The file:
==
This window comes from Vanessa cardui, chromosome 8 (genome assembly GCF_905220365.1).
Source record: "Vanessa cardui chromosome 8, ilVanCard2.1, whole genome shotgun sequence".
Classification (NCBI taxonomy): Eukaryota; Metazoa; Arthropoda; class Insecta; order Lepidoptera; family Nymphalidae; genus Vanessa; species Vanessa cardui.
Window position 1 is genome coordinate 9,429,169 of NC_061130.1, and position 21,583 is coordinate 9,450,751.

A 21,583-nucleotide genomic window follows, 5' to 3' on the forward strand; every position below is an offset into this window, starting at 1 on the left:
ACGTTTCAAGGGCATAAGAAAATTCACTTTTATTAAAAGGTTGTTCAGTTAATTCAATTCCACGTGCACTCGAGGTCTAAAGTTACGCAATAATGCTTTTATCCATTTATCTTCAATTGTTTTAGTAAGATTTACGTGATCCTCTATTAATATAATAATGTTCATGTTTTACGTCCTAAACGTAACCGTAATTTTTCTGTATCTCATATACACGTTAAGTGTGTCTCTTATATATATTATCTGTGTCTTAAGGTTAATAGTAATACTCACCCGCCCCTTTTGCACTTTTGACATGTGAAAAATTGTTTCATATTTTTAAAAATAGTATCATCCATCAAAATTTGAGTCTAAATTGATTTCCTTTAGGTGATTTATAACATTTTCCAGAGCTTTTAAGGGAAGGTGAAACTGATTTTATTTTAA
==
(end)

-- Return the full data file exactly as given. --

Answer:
This window comes from Vanessa cardui, chromosome 8 (genome assembly GCF_905220365.1).
Source record: "Vanessa cardui chromosome 8, ilVanCard2.1, whole genome shotgun sequence".
Classification (NCBI taxonomy): Eukaryota; Metazoa; Arthropoda; class Insecta; order Lepidoptera; family Nymphalidae; genus Vanessa; species Vanessa cardui.
Window position 1 is genome coordinate 9,429,169 of NC_061130.1, and position 21,583 is coordinate 9,450,751.

A 21,583-nucleotide genomic window follows, 5' to 3' on the forward strand; every position below is an offset into this window, starting at 1 on the left:
ACGTTTCAAGGGCATAAGAAAATTCACTTTTATTAAAAGGTTGTTCAGTTAATTCAATTCCACGTGCACTCGAGGTCTAAAGTTACGCAATAATGCTTTTATCCATTTATCTTCAATTGTTTTAGTAAGATTTACGTGATCCTCTATTAATATAATAATGTTCATGTTTTACGTCCTAAACGTAACCGTAATTTTTCTGTATCTCATATACACGTTAAGTGTGTCTCTTATATATATTATCTGTGTCTTAAGGTTAATAGTAATACTCACCCGCCCCTTTTGCACTTTTGACATGTGAAAAATTGTTTCATATTTTTAAAAATAGTATCATCCATCAAAATTTGAGTCTAAATTGATTTCCTTTAGGTGATTTATAACATTTTCCAGAGCTTTTAAGGGAAGGTGAAACTGATTTTATTTTAA